Monday, 10 July 2006: 2:45 PM
Hall of Ideas G-J (Monona Terrace Community and Convention Center)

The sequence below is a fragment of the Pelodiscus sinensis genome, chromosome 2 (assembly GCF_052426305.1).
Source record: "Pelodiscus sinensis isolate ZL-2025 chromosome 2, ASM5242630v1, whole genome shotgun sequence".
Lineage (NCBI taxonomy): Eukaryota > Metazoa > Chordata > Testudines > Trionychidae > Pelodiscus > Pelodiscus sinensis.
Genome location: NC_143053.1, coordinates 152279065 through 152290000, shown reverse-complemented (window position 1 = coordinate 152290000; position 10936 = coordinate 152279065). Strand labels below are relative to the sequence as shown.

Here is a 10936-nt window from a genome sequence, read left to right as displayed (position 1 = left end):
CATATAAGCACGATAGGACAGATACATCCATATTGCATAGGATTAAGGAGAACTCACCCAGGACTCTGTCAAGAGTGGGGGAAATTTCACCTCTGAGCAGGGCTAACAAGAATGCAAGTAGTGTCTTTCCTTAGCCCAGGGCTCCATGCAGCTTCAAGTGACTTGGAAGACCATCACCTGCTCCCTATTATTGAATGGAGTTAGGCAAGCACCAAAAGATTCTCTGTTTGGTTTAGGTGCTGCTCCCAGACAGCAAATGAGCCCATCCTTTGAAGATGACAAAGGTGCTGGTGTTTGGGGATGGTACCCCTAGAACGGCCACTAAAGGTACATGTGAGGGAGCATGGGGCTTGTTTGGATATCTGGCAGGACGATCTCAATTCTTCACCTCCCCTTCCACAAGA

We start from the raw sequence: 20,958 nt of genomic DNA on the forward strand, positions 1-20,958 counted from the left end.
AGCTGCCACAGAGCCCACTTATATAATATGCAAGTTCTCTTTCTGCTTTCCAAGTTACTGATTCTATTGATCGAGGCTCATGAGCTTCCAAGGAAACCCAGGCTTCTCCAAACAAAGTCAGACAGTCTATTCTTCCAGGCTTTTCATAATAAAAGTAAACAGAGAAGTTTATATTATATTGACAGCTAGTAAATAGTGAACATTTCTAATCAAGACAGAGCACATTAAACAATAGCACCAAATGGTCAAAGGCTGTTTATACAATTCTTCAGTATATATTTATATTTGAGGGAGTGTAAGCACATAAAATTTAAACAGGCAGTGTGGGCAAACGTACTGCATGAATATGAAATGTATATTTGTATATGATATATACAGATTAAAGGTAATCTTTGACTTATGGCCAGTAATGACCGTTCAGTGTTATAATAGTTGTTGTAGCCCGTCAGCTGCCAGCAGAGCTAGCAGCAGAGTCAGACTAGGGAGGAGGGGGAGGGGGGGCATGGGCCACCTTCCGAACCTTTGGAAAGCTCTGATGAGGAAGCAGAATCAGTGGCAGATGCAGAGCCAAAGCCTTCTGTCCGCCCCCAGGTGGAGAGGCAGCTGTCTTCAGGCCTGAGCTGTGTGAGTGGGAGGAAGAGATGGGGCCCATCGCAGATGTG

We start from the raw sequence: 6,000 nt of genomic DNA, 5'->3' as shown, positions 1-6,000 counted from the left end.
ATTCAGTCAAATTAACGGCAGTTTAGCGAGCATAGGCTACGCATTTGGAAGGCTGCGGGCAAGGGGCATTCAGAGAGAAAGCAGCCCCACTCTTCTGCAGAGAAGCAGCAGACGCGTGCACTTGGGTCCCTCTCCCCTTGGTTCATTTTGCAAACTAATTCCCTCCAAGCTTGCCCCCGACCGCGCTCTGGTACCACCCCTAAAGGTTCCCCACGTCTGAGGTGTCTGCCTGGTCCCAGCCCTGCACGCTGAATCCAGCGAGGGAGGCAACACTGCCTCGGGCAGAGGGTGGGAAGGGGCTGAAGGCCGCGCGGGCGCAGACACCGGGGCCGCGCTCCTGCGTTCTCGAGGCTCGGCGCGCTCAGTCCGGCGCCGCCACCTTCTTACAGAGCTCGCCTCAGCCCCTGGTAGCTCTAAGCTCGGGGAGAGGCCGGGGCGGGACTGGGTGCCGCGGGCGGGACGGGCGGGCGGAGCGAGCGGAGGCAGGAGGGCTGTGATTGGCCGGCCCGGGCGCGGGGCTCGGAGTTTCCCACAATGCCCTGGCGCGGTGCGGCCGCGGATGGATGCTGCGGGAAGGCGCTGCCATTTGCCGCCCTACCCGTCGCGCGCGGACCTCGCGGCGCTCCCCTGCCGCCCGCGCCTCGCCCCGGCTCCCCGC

Most current algorithms used for cloud remote sensing rely on 1D radiative theory, which assumes no horizontal changes in cloud properties and radiation fields. While this approximation is highly advantageous from a practical standpoint, it can lead to errors for clouds that display significant horizontal variability. This study examined 3D radiative effects through a statistical analysis of MODIS Level 2 radiances and cloud products that considered liquid water clouds in virtually all daytime granules in a one year long period. The results indicate that 3D radiative effects change the angular and spatial patterns of cloud reflection, and that this affects the cloud optical thickness values retrieved using 1D theory. As a result, optical thicknesses retrieved for inhomogeneous clouds tend to be larger for oblique than for overhead views, and for cloud slopes that are tilted toward rather than away from the sun. The presentation will discuss these observations and their implications for satellite retrievals of cloud optical thickness.
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